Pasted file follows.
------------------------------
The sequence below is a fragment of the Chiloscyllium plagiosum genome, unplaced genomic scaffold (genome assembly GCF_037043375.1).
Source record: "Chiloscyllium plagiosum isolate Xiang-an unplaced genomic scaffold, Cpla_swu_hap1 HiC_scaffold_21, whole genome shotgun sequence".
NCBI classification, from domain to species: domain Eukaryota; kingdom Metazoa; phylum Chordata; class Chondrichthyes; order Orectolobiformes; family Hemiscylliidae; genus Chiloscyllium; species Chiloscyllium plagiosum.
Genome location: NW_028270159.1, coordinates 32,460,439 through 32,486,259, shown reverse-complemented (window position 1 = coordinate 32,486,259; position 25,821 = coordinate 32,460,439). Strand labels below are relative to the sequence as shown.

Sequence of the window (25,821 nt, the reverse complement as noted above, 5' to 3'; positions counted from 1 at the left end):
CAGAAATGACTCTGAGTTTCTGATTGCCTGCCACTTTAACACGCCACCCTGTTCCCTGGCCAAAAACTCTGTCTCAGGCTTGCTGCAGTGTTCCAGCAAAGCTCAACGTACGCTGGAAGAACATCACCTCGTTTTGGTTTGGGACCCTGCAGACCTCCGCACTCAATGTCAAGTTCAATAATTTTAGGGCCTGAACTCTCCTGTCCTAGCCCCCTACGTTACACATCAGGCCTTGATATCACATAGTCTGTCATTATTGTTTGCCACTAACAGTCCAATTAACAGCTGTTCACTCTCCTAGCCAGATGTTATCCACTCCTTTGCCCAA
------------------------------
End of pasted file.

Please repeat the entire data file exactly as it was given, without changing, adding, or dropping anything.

The sequence below is a fragment of the Chiloscyllium plagiosum genome, unplaced genomic scaffold (genome assembly GCF_037043375.1).
Source record: "Chiloscyllium plagiosum isolate Xiang-an unplaced genomic scaffold, Cpla_swu_hap1 HiC_scaffold_21, whole genome shotgun sequence".
NCBI classification, from domain to species: domain Eukaryota; kingdom Metazoa; phylum Chordata; class Chondrichthyes; order Orectolobiformes; family Hemiscylliidae; genus Chiloscyllium; species Chiloscyllium plagiosum.
Genome location: NW_028270159.1, coordinates 32,460,439 through 32,486,259, shown reverse-complemented (window position 1 = coordinate 32,486,259; position 25,821 = coordinate 32,460,439). Strand labels below are relative to the sequence as shown.

Sequence of the window (25,821 nt, the reverse complement as noted above, 5' to 3'; positions counted from 1 at the left end):
CAGAAATGACTCTGAGTTTCTGATTGCCTGCCACTTTAACACGCCACCCTGTTCCCTGGCCAAAAACTCTGTCTCAGGCTTGCTGCAGTGTTCCAGCAAAGCTCAACGTACGCTGGAAGAACATCACCTCGTTTTGGTTTGGGACCCTGCAGACCTCCGCACTCAATGTCAAGTTCAATAATTTTAGGGCCTGAACTCTCCTGTCCTAGCCCCCTACGTTACACATCAGGCCTTGATATCACATAGTCTGTCATTATTGTTTGCCACTAACAGTCCAATTAACAGCTGTTCACTCTCCTAGCCAGATGTTATCCACTCCTTTGCCCAA